The truck driver shortage. Every conversation about trucking in the United States seems to lead back to this topic. But, what’s going on with the shortage? Is the shortage as bad as the media makes it out to be? Although it is considered the top concern in the industry, according to the survey done by the American Transportation Research Institute, it might not be as concerning as we all seem to think it is.
A new report from the U.S. Department of Labor just came out, and it indicates that the panic may be just a result of more fake news. Basically, the report dives into the usual complaints and explanations about the driver shortage. Many believe that the numbers are low due to the market’s dysfunction, the high turnover rates and more. However, this new report may suggest that the stats really only show that the industry is similar to other occupations.
As the Bureau of Labor Statistics’ monthly report states: “the overall picture is consistent with a market in which labor supply responds to increasing labor demand over time, and a deeper look does not find evidence of a secular shortage.”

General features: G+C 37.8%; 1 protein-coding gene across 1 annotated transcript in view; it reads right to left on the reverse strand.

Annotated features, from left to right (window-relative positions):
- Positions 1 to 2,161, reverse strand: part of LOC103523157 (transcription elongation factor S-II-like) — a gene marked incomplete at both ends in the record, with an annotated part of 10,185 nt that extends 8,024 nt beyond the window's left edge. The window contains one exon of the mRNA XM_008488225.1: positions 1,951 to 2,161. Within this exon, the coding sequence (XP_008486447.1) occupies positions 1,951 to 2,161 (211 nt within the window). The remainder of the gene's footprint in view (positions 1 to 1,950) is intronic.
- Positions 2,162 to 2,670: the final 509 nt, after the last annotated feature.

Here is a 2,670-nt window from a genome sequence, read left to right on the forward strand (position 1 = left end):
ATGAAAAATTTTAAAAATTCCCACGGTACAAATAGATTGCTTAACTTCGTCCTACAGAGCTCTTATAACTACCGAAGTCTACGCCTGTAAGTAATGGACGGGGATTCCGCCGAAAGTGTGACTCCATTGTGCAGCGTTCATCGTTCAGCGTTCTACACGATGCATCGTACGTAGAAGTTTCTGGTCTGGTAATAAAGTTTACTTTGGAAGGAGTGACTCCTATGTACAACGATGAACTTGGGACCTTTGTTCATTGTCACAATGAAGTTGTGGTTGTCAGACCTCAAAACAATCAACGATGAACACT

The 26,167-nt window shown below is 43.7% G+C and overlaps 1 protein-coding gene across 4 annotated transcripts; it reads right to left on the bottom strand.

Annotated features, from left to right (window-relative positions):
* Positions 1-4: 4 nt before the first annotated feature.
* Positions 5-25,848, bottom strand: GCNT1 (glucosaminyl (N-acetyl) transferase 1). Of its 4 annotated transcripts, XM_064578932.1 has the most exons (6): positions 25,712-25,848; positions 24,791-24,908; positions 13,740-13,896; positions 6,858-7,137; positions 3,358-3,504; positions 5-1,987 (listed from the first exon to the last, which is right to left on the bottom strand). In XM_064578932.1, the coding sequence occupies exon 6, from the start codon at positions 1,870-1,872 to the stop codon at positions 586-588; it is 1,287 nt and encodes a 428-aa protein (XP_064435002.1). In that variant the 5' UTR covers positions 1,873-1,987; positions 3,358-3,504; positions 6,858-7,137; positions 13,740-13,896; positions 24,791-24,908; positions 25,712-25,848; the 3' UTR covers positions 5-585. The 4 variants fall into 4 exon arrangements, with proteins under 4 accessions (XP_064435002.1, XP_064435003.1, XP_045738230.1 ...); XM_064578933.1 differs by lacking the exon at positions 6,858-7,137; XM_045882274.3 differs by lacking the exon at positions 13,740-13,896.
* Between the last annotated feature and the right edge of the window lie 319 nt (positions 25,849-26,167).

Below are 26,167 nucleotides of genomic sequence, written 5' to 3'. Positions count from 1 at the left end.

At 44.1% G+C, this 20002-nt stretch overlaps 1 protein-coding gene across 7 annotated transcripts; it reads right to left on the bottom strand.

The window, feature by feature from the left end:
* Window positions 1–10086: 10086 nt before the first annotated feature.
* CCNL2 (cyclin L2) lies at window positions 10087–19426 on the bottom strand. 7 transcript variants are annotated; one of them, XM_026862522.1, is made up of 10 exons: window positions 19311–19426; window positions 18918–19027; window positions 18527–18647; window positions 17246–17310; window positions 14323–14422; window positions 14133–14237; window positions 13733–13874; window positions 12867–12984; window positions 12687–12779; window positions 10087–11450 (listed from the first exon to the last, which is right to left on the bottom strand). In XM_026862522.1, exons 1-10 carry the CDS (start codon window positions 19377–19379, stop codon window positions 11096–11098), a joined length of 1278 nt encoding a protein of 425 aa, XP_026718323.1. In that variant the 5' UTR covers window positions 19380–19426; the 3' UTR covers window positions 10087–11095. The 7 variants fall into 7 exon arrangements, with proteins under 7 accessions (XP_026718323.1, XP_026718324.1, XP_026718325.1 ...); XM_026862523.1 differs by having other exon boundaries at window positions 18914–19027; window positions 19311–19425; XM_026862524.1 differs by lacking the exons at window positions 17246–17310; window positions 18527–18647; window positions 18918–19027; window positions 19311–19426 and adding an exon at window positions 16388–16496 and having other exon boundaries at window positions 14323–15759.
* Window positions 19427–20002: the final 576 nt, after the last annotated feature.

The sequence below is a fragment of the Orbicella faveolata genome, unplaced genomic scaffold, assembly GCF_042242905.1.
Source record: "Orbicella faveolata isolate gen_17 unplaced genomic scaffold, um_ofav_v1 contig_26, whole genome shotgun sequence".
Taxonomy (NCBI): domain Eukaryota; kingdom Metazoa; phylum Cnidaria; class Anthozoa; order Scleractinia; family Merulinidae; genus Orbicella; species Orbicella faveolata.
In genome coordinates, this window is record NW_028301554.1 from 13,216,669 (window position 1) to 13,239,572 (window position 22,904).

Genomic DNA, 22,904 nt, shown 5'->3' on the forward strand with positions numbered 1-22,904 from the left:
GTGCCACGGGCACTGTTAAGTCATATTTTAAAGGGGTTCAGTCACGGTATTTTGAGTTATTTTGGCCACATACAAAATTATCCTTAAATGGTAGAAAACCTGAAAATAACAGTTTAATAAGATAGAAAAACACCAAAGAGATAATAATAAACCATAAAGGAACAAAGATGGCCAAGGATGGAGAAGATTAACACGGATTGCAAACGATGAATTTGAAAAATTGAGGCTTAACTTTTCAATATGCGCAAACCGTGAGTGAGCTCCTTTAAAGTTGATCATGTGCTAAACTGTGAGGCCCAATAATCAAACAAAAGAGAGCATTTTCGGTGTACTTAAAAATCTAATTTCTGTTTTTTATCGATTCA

Essentially, like most jobs and industries, those with higher earnings and working hours are found less likely to leave. Basically, BLS summed up with the notion that: “there is not, and has never been, a serious shortage of people willing to work as truck drivers.”
Moreover, there’s been some conflicting data floating around the industry in terms of how to get and keep new drivers. For example, the discussions about recruiting programs and who they target. The most success in the industry, according to some, is actually from other drivers’ referrals.
These drivers tend to understand the expectations of the industry and the company better than brand new drivers with no experience or insight. Although, others say that drivers need better treatment – then they’d be more likely to stick around.
So, what is the answer? What do you think about the truck driver shortage? Is it another case of “fake news”?